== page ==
Several Federal agencies have active roles in the National Scenic Byways Program. Federal land management agencies can designate roads within their jurisdictions as scenic byways, making them eligible for designation as National Scenic Byways or All-American Roads. Both the Blue Ridge Parkway and the Natchez Trace Parkway are designated as National Forest Scenic Byways (USDA Forest Service) and as National Park Service Parkways. In addition to these two parkways, the America's Byways® collection includes nine other National Park Service units as well as two National Monuments, listed in Table 1.
Table 1 : America's Byways® in National Park Service Units and National Monuments
|National Parks or Monuments||Scenic Byway|
|Acadia National Park, ME||Acadia Byway AAR|
|Colonial National Historical Park, VA||Colonial Parkway AAR|
|Crater Lake National Park, OR||Volcanic Legacy Scenic Byway AAR|
|Death Valley National Park, CA||Death Valley Scenic Byway, NSB|
|George Washington Memorial Parkway, VA||George Washington Memorial Parkway, AAR|
|Grand Canyon National Park, AZ||Kaibab Plateau-North Rim Parkway NSB|
|Mount Rainier National Park, WA||Chinook Scenic Byway, AAR|
|Yosemite National Park, CA||Tioga Road/Big Flat Oak Road, AAR|
|Canyons of the Ancients National Monument, CO||Trail of the Ancients, NSB|
|Gila Cliff Dwellings National Monument, NM||Trail of the Mountain Spirits, NSB|
The USDA Forest Service and the Bureau of Land Management have well-developed byway programs designed to identify, manage, and promote byways on or through lands they manage. Both programs work closely with the National Scenic Byways Program.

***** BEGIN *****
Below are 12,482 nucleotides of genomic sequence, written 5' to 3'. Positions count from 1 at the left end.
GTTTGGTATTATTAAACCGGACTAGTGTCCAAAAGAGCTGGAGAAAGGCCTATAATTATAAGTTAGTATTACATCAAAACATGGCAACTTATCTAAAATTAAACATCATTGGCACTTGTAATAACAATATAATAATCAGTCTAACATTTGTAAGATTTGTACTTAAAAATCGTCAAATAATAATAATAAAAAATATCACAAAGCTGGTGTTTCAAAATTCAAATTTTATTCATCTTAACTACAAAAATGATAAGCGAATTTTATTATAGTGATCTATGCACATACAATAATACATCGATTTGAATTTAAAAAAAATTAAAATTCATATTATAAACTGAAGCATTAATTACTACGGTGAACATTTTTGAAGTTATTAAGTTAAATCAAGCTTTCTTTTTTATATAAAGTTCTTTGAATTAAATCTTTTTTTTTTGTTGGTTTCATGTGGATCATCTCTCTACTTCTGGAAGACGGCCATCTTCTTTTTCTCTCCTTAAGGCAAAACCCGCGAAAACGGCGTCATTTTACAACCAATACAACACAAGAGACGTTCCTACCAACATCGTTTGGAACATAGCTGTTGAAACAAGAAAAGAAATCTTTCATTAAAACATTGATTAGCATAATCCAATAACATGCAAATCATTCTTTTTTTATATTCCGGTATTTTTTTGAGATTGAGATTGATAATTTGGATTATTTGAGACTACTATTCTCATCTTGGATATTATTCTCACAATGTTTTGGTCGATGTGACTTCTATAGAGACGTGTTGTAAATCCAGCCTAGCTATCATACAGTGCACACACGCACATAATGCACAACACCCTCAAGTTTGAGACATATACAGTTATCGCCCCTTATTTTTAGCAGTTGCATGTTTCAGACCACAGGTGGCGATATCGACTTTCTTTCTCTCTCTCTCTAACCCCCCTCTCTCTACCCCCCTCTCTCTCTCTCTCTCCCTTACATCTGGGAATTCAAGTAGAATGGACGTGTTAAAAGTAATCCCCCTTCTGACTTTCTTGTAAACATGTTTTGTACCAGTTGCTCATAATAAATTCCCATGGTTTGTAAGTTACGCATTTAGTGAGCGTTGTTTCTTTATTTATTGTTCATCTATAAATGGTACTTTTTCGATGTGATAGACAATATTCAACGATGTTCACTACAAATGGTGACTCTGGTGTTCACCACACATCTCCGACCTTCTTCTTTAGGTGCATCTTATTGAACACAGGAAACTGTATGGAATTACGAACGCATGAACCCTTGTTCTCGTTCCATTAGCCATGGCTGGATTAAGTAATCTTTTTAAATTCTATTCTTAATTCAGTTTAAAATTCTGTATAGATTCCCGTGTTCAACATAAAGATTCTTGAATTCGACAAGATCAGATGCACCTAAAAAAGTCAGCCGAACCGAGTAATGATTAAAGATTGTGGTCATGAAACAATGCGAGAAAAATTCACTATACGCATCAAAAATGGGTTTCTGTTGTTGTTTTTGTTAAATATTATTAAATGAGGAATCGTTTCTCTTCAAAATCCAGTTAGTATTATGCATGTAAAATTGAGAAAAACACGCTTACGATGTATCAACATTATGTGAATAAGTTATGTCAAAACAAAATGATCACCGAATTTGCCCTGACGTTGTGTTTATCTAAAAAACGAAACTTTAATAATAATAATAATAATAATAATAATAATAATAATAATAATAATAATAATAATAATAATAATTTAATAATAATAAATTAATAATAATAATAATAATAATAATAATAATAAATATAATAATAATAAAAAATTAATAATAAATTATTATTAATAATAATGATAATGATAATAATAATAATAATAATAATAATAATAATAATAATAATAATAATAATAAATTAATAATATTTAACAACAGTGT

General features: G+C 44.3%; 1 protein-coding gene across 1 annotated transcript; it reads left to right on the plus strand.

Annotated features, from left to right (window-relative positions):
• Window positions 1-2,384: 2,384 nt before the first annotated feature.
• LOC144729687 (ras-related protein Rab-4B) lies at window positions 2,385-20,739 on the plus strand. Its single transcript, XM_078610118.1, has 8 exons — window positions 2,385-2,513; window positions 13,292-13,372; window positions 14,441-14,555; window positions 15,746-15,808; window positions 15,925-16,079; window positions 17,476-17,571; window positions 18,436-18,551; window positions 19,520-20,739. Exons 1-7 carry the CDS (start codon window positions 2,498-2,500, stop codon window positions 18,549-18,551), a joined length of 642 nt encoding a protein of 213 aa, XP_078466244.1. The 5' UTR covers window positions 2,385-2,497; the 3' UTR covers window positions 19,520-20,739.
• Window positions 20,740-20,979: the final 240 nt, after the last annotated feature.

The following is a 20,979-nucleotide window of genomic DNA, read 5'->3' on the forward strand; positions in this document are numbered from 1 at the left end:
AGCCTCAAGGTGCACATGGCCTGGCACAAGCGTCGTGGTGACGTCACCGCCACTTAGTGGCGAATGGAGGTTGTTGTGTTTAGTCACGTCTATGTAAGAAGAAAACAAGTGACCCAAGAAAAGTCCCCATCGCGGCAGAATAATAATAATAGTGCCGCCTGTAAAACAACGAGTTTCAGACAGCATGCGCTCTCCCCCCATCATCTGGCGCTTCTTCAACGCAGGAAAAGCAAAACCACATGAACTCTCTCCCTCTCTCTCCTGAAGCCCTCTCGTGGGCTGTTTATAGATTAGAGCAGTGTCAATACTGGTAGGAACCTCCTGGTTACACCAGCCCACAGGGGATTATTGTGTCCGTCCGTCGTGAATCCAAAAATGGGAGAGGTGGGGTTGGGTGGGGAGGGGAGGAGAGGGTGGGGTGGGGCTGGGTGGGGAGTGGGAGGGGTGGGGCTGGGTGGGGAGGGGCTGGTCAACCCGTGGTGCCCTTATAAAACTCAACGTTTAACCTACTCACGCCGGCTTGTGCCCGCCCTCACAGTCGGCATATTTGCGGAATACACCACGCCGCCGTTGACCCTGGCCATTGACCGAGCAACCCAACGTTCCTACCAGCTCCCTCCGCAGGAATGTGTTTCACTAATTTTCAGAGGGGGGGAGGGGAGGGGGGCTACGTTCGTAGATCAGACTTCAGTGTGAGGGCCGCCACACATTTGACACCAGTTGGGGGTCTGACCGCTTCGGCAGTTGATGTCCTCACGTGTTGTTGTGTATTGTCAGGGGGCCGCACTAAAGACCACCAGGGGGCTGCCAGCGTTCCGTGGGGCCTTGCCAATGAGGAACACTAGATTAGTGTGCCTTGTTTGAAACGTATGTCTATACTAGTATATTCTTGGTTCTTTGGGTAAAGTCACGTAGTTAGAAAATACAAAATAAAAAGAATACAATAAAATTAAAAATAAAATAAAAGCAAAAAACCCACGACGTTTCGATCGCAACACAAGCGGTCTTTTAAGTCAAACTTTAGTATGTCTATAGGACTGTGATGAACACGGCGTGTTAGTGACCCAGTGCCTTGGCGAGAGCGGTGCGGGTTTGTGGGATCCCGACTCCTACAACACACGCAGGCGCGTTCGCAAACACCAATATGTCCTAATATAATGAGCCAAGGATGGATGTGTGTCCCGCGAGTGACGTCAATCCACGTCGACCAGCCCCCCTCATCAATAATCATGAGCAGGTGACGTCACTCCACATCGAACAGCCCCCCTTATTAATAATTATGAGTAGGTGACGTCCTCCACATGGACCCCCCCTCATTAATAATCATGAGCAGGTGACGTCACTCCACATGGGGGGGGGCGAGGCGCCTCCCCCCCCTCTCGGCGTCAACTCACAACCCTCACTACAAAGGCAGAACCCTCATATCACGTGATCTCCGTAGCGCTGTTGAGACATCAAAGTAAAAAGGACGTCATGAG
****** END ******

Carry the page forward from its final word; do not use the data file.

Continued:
The USDA Forest Service established its scenic byways program in 1988. Since that time, the Forest Service has designated 143 National Forest Scenic Byways in National Forests and Grasslands in 33 States. Like the America's Byways® collection, National Forest Scenic Byways are accessible to passenger automobiles. In addition to The Blue Ridge Parkway and the Natchez Trace Parkway, the America's Byways® collection includes 35 other National Forest Scenic Byways. 
The Bureau of Land Management (BLM) established its byways program in 1989. To date, the BLM has designated nearly 2,500 miles of scenic drives along 54 byway routes in eleven western States. BLM Back Country Byways present a rugged alternative to the America's Byways® collection, with many requiring four-wheel drive vehicles to travel the often unpaved routes. The Gold Belt Scenic and Historic Byway (CO) is both a BLM Back Country Byway and a National Scenic Byway.
Federal agencies also participate in the Program as partners in resource management and tourism promotion. In addition to the agencies mentioned above, these partner Federal agencies include: